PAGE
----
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  • 1
    ISSN: 1572-879X
    Keywords: aluminum oxide ; hydroxyl groups ; rhodium ; growth ; scanning tunneling microscopy ; infrared spectroscopy
    Source: Springer Online Journal Archives 1860-2000
    Topics: Chemistry and Pharmacology
    Notes: Abstract In order to investigate how the presence of surface hydroxyl groups on oxide surfaces affects the interaction with the supported metal, we have modified a well-ordered alumina film on NiAl(110) by Al deposition and subsequent exposure to water. This procedure yields a hydroxylated alumina surface as revealed by infrared and high-resolution electron energy loss spectroscopy. By means of scanning tunneling microscopy, we have studied the growth of rhodium on the modified film at 300 K. Clear differences in the particle distribution and density are observed in comparison to the clean substrate. While, in the latter case, decoration of domain boundaries as typical defects of the oxide film governs the growth mode, a more isotropic island distribution and a drastically increased particle density is found on the hydroxylated surface. From infrared data, it can be deduced that the growth is connected with the consumption of the hydroxyl groups due to the interaction between the metal deposit and the hydroxylated areas. This finding is in line with photoemission results published earlier.
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  • 2
    ISSN: 1089-7690
    Source: AIP Digital Archive
    Topics: Physics , Chemistry and Pharmacology
    Notes: After UV-laser-induced desorption we observe bimodal velocity distributions independent of internal vibrational excitation [up to v=2 (4%)] applying resonance-enhanced multiphoton ionization techniques. Both contributing desorption channels are of nonthermal origin. We introduce a model where the two desorption channels are correlated with the rupture of the molecule surface bond of the librating molecule either on the way toward or away from the surface. We have performed trajectory calculations to simulate the desorption processes. The calculated momentum distributions of the desorbing molecules show either one or two maxima, depending on lifetime, in agreement with experimental results. The vibrational distribution of the desorbing molecules can be reproduced by assuming transition into a state that is characterized by an altered N–O bond length as it is found, for example, in NO−. The model calculations both for velocity distributions and vibrational excitations result in similar lifetimes of the excited state, even though the translational and the vibrational degree of freedom of the desorbing molecules are decoupled.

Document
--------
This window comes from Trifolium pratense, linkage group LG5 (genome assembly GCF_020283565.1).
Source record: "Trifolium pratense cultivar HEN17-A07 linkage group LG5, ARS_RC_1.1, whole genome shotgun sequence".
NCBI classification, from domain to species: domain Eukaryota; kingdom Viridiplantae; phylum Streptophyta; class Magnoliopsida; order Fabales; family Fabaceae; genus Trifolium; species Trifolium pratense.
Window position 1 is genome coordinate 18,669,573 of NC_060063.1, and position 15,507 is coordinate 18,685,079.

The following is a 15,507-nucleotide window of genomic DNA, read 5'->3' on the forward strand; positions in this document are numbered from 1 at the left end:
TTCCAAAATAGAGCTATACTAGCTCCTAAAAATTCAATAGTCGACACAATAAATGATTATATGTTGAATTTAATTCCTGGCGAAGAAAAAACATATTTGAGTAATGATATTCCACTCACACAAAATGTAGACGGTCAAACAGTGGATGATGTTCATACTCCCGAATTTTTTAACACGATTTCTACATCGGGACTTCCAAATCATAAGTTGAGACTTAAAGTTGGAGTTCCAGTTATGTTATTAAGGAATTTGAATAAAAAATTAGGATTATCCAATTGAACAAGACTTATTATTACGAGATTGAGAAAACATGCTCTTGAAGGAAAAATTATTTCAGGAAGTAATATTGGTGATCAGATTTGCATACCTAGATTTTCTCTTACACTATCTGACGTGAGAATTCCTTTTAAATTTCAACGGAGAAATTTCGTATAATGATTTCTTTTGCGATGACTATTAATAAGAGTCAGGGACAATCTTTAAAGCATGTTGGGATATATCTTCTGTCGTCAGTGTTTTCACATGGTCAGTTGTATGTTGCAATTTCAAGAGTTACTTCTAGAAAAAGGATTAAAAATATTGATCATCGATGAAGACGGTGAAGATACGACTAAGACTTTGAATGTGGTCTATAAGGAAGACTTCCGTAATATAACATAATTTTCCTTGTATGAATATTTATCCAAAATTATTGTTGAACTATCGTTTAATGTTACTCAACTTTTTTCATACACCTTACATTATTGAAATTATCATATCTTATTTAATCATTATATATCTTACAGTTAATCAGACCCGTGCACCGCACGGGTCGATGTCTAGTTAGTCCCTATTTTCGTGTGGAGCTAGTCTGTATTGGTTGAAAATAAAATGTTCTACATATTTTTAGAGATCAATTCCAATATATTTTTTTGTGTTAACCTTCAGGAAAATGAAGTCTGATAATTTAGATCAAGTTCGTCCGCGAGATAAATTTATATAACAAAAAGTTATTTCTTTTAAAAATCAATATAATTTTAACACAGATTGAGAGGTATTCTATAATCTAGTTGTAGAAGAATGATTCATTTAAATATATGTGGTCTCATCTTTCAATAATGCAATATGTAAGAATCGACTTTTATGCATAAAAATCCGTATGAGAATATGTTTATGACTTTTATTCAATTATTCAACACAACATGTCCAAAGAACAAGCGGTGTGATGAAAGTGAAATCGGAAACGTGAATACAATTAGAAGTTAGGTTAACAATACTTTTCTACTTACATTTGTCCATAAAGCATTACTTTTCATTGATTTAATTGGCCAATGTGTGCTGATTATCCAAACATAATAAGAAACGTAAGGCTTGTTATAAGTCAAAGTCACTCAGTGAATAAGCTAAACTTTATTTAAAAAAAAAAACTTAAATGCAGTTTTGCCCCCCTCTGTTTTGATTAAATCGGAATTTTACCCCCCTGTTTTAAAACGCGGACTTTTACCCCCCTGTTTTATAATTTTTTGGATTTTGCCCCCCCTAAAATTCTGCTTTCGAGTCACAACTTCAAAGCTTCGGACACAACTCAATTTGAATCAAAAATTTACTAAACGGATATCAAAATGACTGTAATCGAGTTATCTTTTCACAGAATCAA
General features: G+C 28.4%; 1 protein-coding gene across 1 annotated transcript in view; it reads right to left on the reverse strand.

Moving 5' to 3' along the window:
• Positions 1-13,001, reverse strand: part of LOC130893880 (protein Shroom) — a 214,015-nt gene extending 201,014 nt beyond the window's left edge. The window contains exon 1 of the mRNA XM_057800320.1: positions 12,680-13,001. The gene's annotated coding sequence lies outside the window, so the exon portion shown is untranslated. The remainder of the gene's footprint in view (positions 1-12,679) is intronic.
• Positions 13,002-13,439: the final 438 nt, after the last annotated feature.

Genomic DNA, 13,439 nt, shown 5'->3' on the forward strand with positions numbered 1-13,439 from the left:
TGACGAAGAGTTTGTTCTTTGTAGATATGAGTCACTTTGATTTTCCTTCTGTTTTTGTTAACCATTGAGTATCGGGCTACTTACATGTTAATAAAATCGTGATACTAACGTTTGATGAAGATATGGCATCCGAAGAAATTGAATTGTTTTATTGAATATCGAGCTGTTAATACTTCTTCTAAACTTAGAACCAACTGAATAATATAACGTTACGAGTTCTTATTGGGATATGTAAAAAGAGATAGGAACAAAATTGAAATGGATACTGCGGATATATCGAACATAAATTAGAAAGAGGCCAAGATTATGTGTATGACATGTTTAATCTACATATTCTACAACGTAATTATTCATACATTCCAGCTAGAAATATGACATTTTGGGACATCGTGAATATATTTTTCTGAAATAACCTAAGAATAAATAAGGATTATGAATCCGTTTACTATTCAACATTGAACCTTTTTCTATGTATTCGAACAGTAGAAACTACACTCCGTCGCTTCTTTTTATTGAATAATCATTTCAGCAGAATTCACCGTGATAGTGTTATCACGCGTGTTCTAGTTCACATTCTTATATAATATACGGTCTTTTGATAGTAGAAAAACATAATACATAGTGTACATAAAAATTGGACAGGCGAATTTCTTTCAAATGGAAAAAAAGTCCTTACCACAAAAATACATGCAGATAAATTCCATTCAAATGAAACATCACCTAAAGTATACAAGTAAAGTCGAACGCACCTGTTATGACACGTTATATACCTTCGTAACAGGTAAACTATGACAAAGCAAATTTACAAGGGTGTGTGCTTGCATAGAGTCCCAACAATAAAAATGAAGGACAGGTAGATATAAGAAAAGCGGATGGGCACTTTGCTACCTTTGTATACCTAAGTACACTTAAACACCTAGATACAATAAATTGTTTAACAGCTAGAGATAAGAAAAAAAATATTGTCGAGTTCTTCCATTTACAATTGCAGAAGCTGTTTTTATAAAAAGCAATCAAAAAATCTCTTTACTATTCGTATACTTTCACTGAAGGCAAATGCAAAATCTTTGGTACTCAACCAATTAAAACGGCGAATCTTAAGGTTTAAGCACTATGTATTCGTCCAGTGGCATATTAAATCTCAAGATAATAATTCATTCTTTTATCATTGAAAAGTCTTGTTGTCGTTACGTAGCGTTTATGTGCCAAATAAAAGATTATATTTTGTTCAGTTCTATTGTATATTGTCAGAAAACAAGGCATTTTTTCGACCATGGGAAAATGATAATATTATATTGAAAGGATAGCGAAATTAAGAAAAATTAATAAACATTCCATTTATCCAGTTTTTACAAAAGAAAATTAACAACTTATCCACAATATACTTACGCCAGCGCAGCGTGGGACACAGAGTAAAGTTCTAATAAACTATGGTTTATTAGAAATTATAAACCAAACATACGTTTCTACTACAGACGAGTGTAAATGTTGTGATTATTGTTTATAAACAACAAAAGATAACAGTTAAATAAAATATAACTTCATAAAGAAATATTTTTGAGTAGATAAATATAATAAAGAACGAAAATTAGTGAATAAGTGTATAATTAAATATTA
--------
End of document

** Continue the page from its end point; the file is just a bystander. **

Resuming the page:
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  • 3
    ISSN: 1089-7690
    Source: AIP Digital Archive
    Topics: Physics , Chemistry and Pharmacology
    Notes: In order to interpret the experimental results of the state resolved UV-laser-induced desorption of NO from NiO(100) (rotational and vibrational populations, velocity distributions of the desorbing NO molecules, etc.), we have performed ab initio complete active space self-consistent field (CASSCF) and configuration interaction (CI) calculations for the interaction potential between NO and the NiO(100) surface in the electronic ground state and for those excited states which are involved in the desorption process. The NiO(100)–NO distance and the tilt angle between the NO axis and the surface normal have been varied. A cluster model containing a NiO8−5-cluster embedded in a Madelung potential has been used for representing the NiO(100) surface. The excited states which are important for the desorption process, are charge transfer states of the substrate–adsorbate system, in which one electron is transferred from the surface into the NO-2π-orbital. The potential curves of these excited charge transfer states show deep minima (4 eV–5 eV) at surface/NO distances which are smaller than that in the ground state. The angular dependence of these potentials behaves similar as in the ground state. A semiempirical correction to the calculated excitation energies has been added which makes use of the bulk polarization of NiO. With this correction the charge transfer states are considerably stabilized. The lowest excitation energy amounts to about 4 eV which is in reasonable agreement with the onset of the laser desorption observed experimentally at about 3.5 eV. The density of the NO−-like states is rather high, so that probably several excited states are involved in the desorption process. The potential energy curves for all of these states are quite similar, but the transitions from the ground state into different excited charge transfer states show strongly differing oscillator strengths, which are also strongly dependent on the surface/NO distance. This fact is important for the dynamics of the deexcitation process in the sense of a selection criterion for the states involved. The magnitude of the oscillator strengths is large in comparison with the excitation of NO in the gas phase, which might be an indication for the possibility of optical excitation processes. One dimensional wave packet calculations on two potential energy curves using fixed lifetimes for the excited state in each calculation have been performed and enable us to estimate the mean lifetime of the excited state to be 15 fs≤τ≤25 fs. This implies that the dynamics of the system is dominated by the attractive part of the excited state potential. © 1996 American Institute of Physics.